Islamic law is now the most widely used religious law, and one of the three most common legal systems of the world alongside common law and civil law. This will be interesting to see how this turns out.
United States abhors torture and respects the rights of detainees, but it seems to have been found guilty in the court of public opinion.
Probable cause or not, they have not been tried. If you were detained as a suspect of a crime and not tried, what rights would you have? As you said, this is not a traditional war with a traditional battlefield. Many of these people were arrested because of information that suggested they were involved in criminal activity, not because they were caught in the act. Some have been detained for long amounts of time and then just released because of lack of evidence to bring them to trial.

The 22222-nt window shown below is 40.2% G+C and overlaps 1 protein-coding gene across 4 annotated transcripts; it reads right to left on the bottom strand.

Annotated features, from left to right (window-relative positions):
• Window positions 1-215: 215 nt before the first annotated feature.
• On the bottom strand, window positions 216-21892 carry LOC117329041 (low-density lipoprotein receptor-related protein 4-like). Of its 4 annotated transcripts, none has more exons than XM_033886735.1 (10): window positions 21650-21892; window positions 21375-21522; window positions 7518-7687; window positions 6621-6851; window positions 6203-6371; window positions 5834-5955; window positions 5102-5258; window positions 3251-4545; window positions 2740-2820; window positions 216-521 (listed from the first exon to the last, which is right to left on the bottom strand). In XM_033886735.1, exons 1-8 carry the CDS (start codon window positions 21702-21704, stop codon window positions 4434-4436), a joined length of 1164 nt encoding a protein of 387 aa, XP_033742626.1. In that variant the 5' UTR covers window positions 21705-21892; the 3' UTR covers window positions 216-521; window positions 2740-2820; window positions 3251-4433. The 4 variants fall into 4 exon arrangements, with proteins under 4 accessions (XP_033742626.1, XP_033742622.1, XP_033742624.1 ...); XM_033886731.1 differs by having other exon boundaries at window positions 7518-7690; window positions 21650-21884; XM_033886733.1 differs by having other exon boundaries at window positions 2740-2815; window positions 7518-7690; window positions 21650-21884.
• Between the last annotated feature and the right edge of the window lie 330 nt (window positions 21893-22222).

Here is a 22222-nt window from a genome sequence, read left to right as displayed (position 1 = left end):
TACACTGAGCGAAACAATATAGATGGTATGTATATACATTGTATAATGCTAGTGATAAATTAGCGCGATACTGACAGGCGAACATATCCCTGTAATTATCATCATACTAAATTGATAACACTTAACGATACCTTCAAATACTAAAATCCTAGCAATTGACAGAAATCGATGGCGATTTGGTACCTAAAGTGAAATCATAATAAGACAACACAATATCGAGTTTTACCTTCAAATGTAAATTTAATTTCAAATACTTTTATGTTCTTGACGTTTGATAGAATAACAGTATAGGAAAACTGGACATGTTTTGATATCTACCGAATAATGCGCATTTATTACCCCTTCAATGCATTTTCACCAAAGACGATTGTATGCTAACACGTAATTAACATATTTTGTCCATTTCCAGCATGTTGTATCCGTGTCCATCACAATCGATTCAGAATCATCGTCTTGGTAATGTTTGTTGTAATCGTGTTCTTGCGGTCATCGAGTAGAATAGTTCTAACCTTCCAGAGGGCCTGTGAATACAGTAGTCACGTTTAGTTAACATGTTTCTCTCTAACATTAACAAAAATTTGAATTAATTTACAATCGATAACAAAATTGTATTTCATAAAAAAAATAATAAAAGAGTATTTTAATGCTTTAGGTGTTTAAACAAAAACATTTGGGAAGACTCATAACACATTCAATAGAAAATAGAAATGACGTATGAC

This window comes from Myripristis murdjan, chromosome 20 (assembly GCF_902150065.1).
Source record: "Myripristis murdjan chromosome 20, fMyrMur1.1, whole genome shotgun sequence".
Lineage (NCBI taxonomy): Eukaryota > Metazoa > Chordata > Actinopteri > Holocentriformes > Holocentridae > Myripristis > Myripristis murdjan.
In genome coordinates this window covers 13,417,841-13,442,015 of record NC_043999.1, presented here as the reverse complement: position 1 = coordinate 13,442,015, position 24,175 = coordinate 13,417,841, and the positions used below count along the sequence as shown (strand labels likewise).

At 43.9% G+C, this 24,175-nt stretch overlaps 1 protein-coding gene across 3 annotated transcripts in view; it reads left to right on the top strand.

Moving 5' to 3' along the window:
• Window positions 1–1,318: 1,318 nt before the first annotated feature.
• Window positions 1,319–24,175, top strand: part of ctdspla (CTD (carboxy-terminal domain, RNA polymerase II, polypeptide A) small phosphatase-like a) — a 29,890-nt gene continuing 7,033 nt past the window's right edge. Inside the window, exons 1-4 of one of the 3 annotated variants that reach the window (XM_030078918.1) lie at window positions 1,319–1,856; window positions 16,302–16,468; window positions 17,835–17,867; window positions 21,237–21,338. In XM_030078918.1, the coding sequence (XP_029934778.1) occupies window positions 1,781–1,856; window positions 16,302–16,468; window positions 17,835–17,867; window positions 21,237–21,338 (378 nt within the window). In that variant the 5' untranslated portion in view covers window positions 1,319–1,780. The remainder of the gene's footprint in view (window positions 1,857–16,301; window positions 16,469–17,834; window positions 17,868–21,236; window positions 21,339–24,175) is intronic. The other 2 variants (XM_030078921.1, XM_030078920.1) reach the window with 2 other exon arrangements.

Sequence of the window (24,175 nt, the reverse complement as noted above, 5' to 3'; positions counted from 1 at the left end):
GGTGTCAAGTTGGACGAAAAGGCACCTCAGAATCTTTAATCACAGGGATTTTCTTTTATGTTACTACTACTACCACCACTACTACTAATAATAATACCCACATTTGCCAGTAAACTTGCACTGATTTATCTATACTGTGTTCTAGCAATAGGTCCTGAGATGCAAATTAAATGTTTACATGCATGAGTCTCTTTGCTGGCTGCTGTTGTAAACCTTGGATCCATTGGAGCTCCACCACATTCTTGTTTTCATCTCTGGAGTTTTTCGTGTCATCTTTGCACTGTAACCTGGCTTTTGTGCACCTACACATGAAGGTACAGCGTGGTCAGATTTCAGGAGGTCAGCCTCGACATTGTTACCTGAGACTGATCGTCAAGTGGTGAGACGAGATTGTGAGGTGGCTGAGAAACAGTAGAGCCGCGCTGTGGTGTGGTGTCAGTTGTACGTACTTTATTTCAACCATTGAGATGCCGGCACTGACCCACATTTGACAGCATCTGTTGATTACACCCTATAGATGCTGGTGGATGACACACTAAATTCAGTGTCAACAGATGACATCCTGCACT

I am not saying that the accusations of torture are true. I am asking how Christians should respond to the allegations. Should we care or is it OK?
We should most definitely care, as we move farther and farther from our founding Christian influences it seems the value, the respect for human life-all life, is growing increasingly paltry.
The eternality of the soul is seemingly not considered. Who will genuinely care if not the Christian. We must be vigilant.
Christianity in America if indifferent to the use of torture is vain pageantry.